Ole Gunnar Solskjaer’s team have struggled to put away the Premier League’s lesser lights and with the transfer window open changes could be afoot
Manchester United will bring a mixture of confidence and trepidation to Turf Moor after their Boxing Day victory against Newcastle United. They will be relieved to have finally put one of the league’s most mediocre teams to the sword.
Misfires against the teams lower down have proven to be the undoing of United’s faltering campaign in the Premier League so far. They are yet to consistently prove themselves in front of deep defences focused on shut outs and have been shown to lack creativity, intelligence, patience and poise.
The game against Newcastle showed the players and the fans – as did the brief flash of excitement at Carrow Road against Norwich – that hitting the opposition down the wings can be effective if the delivery and technique are up to scratch.
Andreas Pereira’s layoff in the box for Anthony Martial and Aaron Wan-Bissaka’s cross for Marcus Rashford are two examples of attacking methods of that United have struggled to master.
Liverpool, by contrast, are constantly pressing through the flanks and have in Sadio Mane, Mohamed Salah and Roberto Firmino, three technically accomplished players to work openings in tight spaces.
United’s players should be concerned that they can match the teams at the top end but struggle against the also-rans. If they can’t beat Burnley, then the problems – as Jesse Lingard has suggested – could very well be on the psychological side.
This club has acquitted itself well against the very best sides in the league and occasionally in Europe since the days of Louis van Gaal’s tenure. But they cannot to raise their game week in, week out, as the Premier League now requires.
There are plenty of squads worse than United’s in terms of ability, but they don’t lack focus in the same way as Ole Gunnar Solskjaer’s players. Burnley – on paper – are an entirely surmountable obstacle, but United’s mentality problems could see them become an impossibly obdurate opponent.
This task is made harder by the almost certain absence of Scott McTominay from the side. As an example to the rest of the squad, McTominay’s desire to make the very best of himself – despite some technical shortcomings – makes it plain to those around him that effort is as essential a quality as skill.
If it is yet again made clear that the players are their own worst enemies, then Solskjaer has little choice. The clearout that began in the summer should continue in January.
Luke Shaw has not kicked on despite an extended run in the team following injury. Nemanja Matic and Andreas Pereira do not have the required pace through midfield. Martial, Jesse Lingard and Victor Lindelof are inconsistent. That is perhaps the clearest example of what needs be stamped out if the club are to improve meaningfully.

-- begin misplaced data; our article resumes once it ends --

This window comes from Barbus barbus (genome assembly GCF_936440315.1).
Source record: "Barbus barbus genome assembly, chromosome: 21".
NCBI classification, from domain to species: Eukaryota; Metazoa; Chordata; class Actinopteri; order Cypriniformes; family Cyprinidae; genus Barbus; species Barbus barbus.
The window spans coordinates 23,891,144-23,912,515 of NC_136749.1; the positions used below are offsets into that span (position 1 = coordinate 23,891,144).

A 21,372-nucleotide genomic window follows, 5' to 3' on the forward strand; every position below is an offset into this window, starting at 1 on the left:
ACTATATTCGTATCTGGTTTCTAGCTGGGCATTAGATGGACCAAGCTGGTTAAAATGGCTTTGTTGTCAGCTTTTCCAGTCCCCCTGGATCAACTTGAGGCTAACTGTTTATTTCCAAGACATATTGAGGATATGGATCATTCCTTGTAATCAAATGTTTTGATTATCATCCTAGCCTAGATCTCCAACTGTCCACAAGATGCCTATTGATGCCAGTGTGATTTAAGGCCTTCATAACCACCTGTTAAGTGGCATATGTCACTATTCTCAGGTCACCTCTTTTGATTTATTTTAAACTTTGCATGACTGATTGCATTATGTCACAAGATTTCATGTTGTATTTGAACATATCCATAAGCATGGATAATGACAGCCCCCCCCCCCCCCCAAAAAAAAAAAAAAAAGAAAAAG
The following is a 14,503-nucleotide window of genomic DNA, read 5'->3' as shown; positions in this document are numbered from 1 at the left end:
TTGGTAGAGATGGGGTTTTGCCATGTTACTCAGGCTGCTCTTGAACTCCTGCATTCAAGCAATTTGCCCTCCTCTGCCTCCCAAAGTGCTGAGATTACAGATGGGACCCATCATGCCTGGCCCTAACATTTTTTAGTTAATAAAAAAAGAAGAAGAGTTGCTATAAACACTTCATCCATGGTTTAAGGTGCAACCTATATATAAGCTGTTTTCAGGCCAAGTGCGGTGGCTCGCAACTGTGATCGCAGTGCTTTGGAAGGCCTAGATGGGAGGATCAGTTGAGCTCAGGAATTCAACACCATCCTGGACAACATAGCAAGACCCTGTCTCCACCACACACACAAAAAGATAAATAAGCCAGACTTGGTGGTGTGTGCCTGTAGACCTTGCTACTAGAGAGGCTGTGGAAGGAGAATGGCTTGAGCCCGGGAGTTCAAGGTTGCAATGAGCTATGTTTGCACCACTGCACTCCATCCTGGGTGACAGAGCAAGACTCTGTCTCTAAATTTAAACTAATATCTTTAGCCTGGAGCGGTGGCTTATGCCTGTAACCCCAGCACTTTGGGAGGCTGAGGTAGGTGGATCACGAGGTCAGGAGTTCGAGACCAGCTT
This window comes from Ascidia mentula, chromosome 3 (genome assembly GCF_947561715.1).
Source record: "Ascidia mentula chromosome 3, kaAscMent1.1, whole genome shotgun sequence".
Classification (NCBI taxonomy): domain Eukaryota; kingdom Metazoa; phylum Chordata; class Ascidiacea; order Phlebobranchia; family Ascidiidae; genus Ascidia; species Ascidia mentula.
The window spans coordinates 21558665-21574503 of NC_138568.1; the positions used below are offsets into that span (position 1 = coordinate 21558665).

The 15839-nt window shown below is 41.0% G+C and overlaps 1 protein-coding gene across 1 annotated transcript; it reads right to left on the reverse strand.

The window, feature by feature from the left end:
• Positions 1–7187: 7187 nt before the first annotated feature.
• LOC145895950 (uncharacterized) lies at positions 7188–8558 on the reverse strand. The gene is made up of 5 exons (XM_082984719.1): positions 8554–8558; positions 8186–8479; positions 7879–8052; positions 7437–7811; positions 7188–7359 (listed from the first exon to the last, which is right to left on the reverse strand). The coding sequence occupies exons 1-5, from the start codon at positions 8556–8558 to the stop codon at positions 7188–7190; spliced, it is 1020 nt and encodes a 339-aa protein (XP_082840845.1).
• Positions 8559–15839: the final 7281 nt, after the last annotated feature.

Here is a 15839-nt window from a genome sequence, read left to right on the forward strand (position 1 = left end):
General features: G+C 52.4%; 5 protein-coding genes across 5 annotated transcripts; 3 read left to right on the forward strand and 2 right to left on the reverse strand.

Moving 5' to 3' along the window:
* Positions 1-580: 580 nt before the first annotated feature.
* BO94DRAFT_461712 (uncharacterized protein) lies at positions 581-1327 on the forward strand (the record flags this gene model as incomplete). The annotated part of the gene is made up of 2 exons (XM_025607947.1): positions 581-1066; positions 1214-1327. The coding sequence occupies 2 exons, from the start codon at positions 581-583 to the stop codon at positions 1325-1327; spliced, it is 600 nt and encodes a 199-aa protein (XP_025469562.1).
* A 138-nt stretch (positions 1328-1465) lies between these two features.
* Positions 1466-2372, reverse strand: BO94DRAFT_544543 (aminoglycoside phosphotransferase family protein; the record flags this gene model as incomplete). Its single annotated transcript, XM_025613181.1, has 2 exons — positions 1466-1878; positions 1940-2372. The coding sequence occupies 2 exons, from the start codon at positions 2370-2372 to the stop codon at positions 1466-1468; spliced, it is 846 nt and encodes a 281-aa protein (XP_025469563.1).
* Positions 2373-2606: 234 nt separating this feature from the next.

There are players who have been linked with moves inbound. Jadon Sancho appears to have put off-field issues to one side and is playing well for Borussia Dortmund.
Erling Braut Haaland has the physique of a man even at the age of 19 and is ruthless in front of goal.
Christian Eriksen remains a decisive matchwinner.
All may ultimately go elsewhere, but the fact they are targets for the Old Trafford transfer committee shows that the penny has dropped somewhere: players need to excel before there is even a chance of succeeding at United.
Nevertheless, there are reasons for optimism. Paul Pogba is back and appears to have recommitted himself to playing as he did at the very start of the season. A determined Pogba has the potential to be the very best midfielder in the Premier League, if not Europe. His presence should make light of McTominay’s absence if the French international is able to deliver something like his best against Burnley; the concern is that there is almost no guarantee of it.
Most promising though, is Mason Greenwood, now being openly compared to Robin van Persie. The youth product demonstrated yet again on Boxing Day why calls for him to now start regularly are entirely justified.
It is not just Martial blowing hot and cold that makes him the best option, but the nerveless certainty with which he approaches the goal. The strike to beat Martin Dubravka was not guided artfully into the top corner – although there is no suggestion that is beyond Greenwood – it was simply dispatched at such a pace that it didn’t matter where it was headed, as long as it was on target. A target man and focal point is one thing, a dead-eyed assassin is altogether far more exciting.
Burnley should be an easy victory for United. It will keep them in touch of the Champions League spots if they succeed, but failure may shunt them down to mid-table. If it isn’t won, then it could not only bring down the curtain on Manchester United’s 2019 but on the careers of some of their underperforming players.